Yale,, Fall 2007 , Prof. Ben Polak
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Updated On 02 Feb, 19
Introduction - Putting yourselves into other peoples shoes - Iterative deletion and the median-voter theorem - Best responses in soccer and business partnerships - Nash equilibrium: bad fashion and bank runs - Nash equilibrium: dating and Cournot - Nash equilibrium: shopping, standing and voting on a line - Nash equilibrium: location, segregation and randomization - Mixed strategies in theory and tennis - Mixed strategies in baseball, dating and paying your taxes - Evolutionary stability: cooperation, mutation, and equilibrium - Evolutionary stability: social convention, aggression, and cycles - Sequential games: moral hazard, incentives, and hungry lions - Backward induction: commitment, spies, and first-mover advantages - Backward induction: chess, strategies, and credible threats - Backward induction: reputation and duels - Backward induction: ultimatums and bargaining - Imperfect information: information sets and sub-game perfection -Subgame perfect equilibrium: matchmaking and strategic investments - Subgame perfect equilibrium: wars of attrition - Repeated games: cooperation vs. the end game - Repeated games: cheating, punishment, and outsourcing - Asymmetric information: silence, signaling and suffering education - Asymmetric information: auctions and the winner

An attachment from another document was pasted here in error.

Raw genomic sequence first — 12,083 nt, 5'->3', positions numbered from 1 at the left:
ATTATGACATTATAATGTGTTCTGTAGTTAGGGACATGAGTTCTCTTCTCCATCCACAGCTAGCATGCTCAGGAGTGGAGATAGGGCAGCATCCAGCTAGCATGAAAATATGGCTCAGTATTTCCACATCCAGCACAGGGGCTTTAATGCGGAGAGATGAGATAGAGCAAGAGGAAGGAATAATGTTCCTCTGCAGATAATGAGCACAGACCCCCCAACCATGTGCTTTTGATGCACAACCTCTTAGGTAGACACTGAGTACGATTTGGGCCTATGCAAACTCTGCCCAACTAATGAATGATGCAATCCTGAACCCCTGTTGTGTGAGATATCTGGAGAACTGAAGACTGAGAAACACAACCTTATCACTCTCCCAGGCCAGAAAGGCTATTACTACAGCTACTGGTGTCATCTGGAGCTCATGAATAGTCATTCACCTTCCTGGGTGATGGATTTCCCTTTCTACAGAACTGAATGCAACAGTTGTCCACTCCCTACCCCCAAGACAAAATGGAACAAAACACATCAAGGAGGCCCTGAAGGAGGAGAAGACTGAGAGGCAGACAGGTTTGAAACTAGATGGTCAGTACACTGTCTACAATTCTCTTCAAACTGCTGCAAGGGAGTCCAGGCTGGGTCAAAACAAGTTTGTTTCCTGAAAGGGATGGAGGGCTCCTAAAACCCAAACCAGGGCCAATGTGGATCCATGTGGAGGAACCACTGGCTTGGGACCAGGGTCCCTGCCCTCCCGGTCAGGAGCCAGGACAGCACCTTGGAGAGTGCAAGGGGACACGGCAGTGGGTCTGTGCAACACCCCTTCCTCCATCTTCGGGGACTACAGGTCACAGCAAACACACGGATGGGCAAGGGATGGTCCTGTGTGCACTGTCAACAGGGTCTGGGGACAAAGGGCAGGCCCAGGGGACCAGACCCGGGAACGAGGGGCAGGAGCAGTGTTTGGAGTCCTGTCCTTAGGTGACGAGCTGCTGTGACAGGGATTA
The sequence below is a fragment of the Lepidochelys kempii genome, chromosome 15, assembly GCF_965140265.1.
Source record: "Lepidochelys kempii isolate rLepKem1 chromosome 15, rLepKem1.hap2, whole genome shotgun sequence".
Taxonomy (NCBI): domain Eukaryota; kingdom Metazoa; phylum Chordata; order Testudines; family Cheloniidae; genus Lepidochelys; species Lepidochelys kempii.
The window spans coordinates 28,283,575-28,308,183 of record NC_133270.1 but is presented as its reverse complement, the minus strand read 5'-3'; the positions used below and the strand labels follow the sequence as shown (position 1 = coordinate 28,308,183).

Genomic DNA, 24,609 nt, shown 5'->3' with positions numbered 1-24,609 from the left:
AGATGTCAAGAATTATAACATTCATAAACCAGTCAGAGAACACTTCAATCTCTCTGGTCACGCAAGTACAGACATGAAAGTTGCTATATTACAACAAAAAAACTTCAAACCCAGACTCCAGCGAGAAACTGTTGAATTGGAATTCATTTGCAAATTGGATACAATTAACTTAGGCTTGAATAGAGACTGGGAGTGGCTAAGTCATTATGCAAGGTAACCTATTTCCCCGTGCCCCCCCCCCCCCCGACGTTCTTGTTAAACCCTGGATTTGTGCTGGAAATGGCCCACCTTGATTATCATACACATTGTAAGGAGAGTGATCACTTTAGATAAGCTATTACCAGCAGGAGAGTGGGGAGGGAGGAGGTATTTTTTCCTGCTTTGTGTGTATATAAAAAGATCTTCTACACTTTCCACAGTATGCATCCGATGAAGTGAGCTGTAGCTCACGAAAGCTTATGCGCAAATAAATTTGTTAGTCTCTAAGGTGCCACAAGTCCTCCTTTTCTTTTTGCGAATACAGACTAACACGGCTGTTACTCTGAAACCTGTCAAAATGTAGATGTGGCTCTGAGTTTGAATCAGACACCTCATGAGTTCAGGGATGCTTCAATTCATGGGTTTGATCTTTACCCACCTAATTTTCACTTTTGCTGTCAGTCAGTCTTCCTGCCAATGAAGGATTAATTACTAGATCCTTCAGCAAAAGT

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We apply the idea of evolutionary stability to consider the evolution of social conventions. Then we consider games that involve aggressive (Hawk) and passive (Dove) strategies, finding that sometimes, evolutionary populations are mixed. We discuss how such games can help us to predict how behavior might vary across settings. Finally, we consider a game in which there is no evolutionary stable population and discuss an example from nature.
Sep 12, 2018
Excellent course helped me understand topic that i couldn't while attendinfg my college.
March 29, 2019
Great course. Thank you very much.